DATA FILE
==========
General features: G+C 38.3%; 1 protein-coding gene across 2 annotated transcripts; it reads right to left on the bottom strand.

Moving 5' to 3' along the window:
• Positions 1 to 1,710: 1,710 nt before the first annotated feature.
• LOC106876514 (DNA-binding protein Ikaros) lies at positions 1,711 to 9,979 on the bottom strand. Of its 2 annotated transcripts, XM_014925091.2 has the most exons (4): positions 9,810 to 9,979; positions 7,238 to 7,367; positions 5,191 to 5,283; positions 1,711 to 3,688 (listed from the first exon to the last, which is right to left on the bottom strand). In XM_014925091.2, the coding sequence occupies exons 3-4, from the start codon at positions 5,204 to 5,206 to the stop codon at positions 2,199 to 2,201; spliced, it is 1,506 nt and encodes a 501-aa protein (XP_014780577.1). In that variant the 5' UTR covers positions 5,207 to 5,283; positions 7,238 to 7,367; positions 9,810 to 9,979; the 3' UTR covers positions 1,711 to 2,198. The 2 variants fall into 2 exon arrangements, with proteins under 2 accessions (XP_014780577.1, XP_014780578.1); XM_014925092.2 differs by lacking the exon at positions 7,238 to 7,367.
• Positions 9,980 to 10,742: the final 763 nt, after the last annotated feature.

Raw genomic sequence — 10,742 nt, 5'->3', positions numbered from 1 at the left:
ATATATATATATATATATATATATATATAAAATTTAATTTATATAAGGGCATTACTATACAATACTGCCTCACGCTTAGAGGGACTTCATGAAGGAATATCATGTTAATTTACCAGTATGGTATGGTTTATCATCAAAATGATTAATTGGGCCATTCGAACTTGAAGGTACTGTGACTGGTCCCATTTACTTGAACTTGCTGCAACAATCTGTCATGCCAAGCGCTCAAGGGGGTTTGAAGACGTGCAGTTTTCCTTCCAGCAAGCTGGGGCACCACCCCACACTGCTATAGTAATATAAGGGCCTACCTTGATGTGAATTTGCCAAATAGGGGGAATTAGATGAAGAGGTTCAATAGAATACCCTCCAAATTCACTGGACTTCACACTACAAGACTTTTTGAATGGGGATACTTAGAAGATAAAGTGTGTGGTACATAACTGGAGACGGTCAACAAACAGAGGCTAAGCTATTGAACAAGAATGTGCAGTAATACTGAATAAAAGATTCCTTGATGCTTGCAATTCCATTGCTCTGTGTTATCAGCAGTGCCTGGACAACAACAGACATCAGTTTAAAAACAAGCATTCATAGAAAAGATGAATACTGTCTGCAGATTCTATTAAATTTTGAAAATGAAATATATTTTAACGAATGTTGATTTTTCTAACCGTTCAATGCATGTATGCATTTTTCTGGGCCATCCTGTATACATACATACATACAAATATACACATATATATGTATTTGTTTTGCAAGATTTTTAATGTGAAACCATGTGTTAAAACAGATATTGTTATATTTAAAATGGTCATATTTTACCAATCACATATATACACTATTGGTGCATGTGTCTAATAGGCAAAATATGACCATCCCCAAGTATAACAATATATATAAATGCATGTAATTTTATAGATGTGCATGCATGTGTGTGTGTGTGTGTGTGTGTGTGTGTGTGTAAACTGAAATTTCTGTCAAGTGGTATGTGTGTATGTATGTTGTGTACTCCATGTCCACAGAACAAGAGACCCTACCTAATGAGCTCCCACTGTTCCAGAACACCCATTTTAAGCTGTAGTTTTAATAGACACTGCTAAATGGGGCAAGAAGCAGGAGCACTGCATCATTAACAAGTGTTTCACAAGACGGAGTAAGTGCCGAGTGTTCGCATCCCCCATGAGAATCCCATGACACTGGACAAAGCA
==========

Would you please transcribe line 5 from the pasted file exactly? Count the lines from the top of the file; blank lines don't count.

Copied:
• Positions 9,980 to 10,742: the final 763 nt, after the last annotated feature.